The Management, therefore, urged any applicant or parent who paid monies to secure placement in the ongoing recruitment process to make a formal complaint to the Service for the necessary action to be taken.
An official statement issued and signed by Superintendent Micheal Amoako-Atta, Head of Public Affairs, and copied the GNA, was in reaction to social media rumours that the Service engages in dubious deals in the ongoing recruitment process.
According to the statement, it was on record that since 2018, medical screening for all recruitments the Service had conducted was undertaken by the GIS Clinic situated at the National Headquarters.
“Until the establishment of the GIS Clinic, medical screening for applicants was undertaken by the Police or 37 Military Hospitals and its only logical that after the establishment of the GIS Clinic we conduct our own screening for job applicants,” it added.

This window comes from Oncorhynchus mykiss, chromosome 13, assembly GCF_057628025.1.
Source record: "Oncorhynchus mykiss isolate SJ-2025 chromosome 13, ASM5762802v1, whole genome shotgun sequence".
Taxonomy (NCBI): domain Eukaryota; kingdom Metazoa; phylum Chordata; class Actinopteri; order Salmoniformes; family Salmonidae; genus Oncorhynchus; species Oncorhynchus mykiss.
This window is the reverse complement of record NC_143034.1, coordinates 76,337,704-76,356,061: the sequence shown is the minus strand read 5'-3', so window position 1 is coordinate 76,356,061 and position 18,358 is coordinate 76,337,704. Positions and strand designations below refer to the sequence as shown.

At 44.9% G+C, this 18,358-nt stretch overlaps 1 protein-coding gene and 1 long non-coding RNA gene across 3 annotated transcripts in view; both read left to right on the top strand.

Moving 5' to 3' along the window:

It said the GIS had since 2017 to date witnessed massive infrastructural developments including the establishment of the GIS Clinic, which took care of health needs of Officers, including retired officers.
“The clinic also screens all applicants for work permit, residence permits and other immigration permits,” it said.
“The running of the GIS Clinic is in collaboration with the St John’s Hospital and Fertility Centre. And this year, Management expanded the scope of areas for the medical screening to include ECG, among others, which led to an increase of the medical fee to GHC 800.00.
“Management of the Service assures the public that the recruitment process is and will be transparent at each stage of the process,” it concluded.